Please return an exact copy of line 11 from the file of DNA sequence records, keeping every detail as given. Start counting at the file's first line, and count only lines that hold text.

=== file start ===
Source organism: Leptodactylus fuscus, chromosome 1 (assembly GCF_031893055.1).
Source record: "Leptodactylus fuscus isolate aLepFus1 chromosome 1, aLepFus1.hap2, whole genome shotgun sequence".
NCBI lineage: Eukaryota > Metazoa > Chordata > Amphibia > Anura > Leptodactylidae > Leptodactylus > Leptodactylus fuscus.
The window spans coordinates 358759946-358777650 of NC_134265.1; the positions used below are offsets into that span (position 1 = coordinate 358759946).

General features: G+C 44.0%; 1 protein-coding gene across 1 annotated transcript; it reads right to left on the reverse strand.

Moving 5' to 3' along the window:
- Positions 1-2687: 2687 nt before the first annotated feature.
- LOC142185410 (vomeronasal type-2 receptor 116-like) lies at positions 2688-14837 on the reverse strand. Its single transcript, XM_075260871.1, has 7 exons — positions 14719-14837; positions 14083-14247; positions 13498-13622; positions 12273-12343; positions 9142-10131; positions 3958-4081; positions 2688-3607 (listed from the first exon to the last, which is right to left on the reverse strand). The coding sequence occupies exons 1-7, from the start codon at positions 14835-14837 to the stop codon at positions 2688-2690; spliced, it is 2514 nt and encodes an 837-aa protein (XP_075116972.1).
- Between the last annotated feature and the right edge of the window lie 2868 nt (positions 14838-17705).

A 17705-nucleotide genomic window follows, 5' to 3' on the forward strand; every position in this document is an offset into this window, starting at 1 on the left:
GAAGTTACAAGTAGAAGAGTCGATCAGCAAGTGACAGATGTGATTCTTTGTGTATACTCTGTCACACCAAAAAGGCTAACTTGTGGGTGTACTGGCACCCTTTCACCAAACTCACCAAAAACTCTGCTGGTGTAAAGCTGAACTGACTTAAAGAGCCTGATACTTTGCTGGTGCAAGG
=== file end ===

GAAGTTACAAGTAGAAGAGTCGATCAGCAAGTGACAGATGTGATTCTTTGTGTATACTCTGTCACACCAAAAAGGCTAACTTGTGGGTGTACTGGCACCCTTTCACCAAACTCACCAAAAACTCTGCTGGTGTAAAGCTGAACTGACTTAAAGAGCCTGATACTTTGCTGGTGCAAGG